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On The Late Captain Grose's
Peregrinations Thro' Scotland

 

Burns Original

Standard English Translation

 

On The Late Captain Grose's
Peregrinations Thro' Scotland

COLLECTING THE ANTIQUITIES OF THAT KINGDOM
1.
Hear, Land o' Cakes, and brither Scots
Frae Maidenkirk to Johnie Groat's,

(Note:- This refers to the most southern and northern locals in Scotland.)

If there's a hole in a' your coats,
I rede you tent it:
A chield's amang you takin notes,
And faith he'll prent it:
2.
If in your bounds ye chance to light
Upon a fine, fat, fodgel wight,
O' stature short but genius bright,
That's he, mark weel:
And wow! he has an unco sleight
O' cauk and keel.
3.
By some auld, houlet-haunted biggin,
Or kirk deserted by its riggin,
It's ten to ane ye'll find him snug in
Some eldritch part,
Wi' deils, they say, Lord safe's! colleaguin
At some black art.
4.
Ilk ghaist that haunts auld ha' or chamer,
Ye gipsy-gang that deal in glamour,
And you, deep-read in hell's black grammar,
Warlocks and witches:
Ye'll quake at his conjuring hammer,
Ye midnight bitches!
5.
It's tauld he was a sodger bred,
And ane wad rather fa'n than fled;
But now he's quat the spurtle-blade
And dog-skin wallet,
And taen the - Antiquarian trade,
I think they call it.
6.
He has a fouth o' auld nick-nackets:
Rusty airn caps and jinglin jackets
Wad haud the Lothians three in tackets
A towmont guid;
And parritch-pats and auld saut-backets
Before the flood.
7.
Of Eve's first fire he has a cinder;
Auld Tubalcain's fire-shool and fender;
That which distinguished the gender
O' Balaam's ass;
A broomstick o' the witch of Endor,
Weel shod wi' brass.
8.
Forbye, he'll shape you aff fu' gleg
The cut of Adam's philibeg;
The knife that nicket Abel's craig
He'll prove you fully,
It was a faulding jocteleg,
Or lang-kail gullie.
9.
But wad ye see him in his glee -
For meikle glee and fun has he -
Then set him down, and twa or three
Guid fellows wi' him;
And port, O port! shine thou a wee,
And then ye'll see him!
10.
Now, by the Pow'rs o' verse and prose!
Thou art a dainty chield, O Grose! -
Whae'er o' thee shall ill suppose,
They sair misca' thee;
I'd take the rascal by the nose,
Wad say, 'Shame fa' thee.'

 

 

On The Late Captain Grose's
Peregrinations Through Scotland



Hear, Land of Cakes, and brother Scots
From Maidenkirk to Johnie Groat's,




If there is a hole in all your coats,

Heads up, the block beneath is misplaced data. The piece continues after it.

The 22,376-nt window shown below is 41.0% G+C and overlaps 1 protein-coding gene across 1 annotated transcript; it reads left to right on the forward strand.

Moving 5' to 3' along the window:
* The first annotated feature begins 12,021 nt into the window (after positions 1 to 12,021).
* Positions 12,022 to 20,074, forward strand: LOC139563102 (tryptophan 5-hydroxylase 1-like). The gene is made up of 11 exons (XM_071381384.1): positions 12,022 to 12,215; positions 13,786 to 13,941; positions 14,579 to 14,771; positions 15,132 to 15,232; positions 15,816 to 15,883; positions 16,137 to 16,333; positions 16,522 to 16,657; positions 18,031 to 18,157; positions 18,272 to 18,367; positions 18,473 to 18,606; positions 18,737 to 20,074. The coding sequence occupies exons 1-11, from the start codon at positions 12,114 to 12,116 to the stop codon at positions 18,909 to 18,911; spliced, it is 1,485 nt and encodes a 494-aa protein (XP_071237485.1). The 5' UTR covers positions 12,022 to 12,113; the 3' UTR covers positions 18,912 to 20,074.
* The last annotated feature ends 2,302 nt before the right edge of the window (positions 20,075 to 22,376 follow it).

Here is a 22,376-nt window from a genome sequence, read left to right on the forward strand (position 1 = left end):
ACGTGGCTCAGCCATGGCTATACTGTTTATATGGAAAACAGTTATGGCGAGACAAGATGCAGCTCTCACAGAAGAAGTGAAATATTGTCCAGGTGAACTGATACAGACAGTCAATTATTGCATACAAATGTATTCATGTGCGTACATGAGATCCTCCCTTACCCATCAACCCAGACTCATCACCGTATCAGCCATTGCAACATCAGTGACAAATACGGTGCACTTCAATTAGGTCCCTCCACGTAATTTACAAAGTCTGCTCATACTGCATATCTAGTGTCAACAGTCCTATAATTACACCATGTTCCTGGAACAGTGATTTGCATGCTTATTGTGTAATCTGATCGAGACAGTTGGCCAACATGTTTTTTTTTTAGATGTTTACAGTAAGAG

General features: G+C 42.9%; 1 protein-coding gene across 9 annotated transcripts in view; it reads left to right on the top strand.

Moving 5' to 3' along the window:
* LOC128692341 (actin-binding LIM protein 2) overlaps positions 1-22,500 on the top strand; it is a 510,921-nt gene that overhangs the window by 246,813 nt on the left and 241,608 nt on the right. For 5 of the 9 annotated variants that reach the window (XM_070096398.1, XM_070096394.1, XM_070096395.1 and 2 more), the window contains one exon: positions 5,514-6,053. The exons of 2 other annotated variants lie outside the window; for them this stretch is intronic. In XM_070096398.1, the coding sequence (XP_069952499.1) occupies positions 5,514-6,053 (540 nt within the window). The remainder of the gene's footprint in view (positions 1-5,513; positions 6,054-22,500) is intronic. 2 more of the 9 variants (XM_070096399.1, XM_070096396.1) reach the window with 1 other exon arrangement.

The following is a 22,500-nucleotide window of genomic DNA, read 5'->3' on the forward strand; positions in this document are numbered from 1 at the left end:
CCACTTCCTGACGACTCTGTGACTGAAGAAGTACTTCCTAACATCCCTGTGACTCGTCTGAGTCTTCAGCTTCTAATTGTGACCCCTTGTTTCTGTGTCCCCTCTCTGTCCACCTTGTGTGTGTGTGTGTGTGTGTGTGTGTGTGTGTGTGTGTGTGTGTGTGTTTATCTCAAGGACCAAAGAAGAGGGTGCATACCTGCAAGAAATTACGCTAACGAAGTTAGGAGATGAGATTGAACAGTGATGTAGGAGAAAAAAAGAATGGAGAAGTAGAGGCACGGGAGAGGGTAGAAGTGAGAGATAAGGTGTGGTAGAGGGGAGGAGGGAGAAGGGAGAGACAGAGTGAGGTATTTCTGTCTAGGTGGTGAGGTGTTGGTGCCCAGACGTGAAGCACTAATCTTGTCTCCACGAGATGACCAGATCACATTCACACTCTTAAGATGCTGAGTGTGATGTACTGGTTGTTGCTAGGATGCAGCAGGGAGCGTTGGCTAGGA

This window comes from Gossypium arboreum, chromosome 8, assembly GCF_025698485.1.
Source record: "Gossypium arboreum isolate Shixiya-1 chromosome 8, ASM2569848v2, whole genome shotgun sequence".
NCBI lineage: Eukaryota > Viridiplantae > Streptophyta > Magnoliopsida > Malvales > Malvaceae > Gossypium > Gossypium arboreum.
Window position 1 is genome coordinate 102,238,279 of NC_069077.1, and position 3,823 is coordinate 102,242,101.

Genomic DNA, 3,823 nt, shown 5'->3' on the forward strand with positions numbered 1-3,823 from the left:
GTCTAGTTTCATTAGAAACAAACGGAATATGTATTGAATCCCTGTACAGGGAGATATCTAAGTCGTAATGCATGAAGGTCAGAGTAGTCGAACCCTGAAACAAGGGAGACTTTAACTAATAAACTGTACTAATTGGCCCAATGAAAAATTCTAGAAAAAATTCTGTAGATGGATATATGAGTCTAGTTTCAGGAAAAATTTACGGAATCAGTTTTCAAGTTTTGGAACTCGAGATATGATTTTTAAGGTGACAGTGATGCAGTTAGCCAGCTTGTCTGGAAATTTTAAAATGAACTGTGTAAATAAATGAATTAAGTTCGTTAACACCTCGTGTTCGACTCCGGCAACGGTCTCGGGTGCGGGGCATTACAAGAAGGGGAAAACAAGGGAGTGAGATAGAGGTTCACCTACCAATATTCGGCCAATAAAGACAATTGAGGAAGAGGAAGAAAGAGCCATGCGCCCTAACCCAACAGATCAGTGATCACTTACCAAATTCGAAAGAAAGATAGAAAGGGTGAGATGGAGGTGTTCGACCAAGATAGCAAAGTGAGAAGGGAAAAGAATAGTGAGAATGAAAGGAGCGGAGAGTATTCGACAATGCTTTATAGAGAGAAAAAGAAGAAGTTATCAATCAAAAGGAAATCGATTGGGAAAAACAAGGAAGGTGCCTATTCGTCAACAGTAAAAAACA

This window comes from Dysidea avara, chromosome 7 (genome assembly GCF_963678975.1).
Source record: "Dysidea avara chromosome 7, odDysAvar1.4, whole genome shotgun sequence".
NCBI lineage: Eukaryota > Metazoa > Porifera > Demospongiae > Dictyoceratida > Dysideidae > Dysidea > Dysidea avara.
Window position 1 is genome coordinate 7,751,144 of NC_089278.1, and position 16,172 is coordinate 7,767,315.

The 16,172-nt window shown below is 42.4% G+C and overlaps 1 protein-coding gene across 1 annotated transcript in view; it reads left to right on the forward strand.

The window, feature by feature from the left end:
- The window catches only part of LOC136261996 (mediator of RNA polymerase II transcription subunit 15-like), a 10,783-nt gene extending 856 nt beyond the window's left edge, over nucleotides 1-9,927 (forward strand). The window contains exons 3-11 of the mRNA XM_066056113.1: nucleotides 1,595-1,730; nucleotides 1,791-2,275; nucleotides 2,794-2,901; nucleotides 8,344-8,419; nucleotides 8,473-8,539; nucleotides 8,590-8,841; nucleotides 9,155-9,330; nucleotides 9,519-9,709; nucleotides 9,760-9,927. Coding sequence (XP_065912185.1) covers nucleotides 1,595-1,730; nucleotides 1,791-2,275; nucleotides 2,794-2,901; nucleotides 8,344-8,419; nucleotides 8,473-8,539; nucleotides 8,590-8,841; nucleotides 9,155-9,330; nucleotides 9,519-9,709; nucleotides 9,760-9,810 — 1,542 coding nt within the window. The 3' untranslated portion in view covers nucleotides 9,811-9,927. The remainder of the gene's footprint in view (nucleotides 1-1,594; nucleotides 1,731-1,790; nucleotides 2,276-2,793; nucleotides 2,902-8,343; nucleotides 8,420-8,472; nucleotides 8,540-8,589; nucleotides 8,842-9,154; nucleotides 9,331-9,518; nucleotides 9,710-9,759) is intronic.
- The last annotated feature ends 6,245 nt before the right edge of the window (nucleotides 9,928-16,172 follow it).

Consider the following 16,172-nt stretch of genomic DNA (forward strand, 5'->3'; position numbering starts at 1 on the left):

I advise you care for it:
A fellow is among you taking notes,
And faith he will print it:

If in your bounds you chance to light
Upon a fine, fat, dumpy person,
Of stature short but genius bright,
That is he, mark well:
And wow! he has an uncommon skill
In chalk and ruddle (red ochre).

By some old, owl-haunted dwelling,
Or church deserted by its roof,
It is ten to one you will find him snug in
Some unearthly part,
With devils, they say, Lord save us! Colleaguin
At some black art.

Each ghost that haunts old hall or chamber,
You gipsy-gang that deal in glamour,
And you, deep-read in hell's black grammar,
Warlocks (male witches) and witches:
You will quake at his conjuring hammer,
You midnight bitches!

It is told he was a soldier bred,
And one would have rather fallen than fled;
But now he is quit the pot-stick-blade (sword)
And dog-skin wallet (sword sheath),
And taken the - Antiquarian trade,
I think they call it.

He has an abundance or old nick-nacks;
Rusty iron caps and jingling jackets
Would hold the Lothians three (horse team) in shoe nails
A twelve-month good;
And porridge pots and old salt boxes
Before the flood.

Of Eve's first fire he has a cinder;
Old Tubalcain's fire-shovel and fender;
That which distinguished the gender
Of Balaam's ass;
A broomstick of the witch of Endor,
Well shod with brass.

Besides, he will shape you off full smartly
The cut of Adam's kilt;
The knife that slit Abel's throat
He will prove you fully,
It was a folding Jacques de Liege (a clasp knife),
Or long cabbage knife.

But would you see him in his glee -
For much glee and fun has he -
Then set him down, and two or three
Good fellows with him;
And port, O port! shine you a little,
And then you will see him!

Now, by the Powers of verse and prose!
You are a dainty person, O Grose! -
Who ever of you shall ill suppose,
They sore miscall you;
I would take the rascal by the nose,
Would say, Shame befall you.'

 

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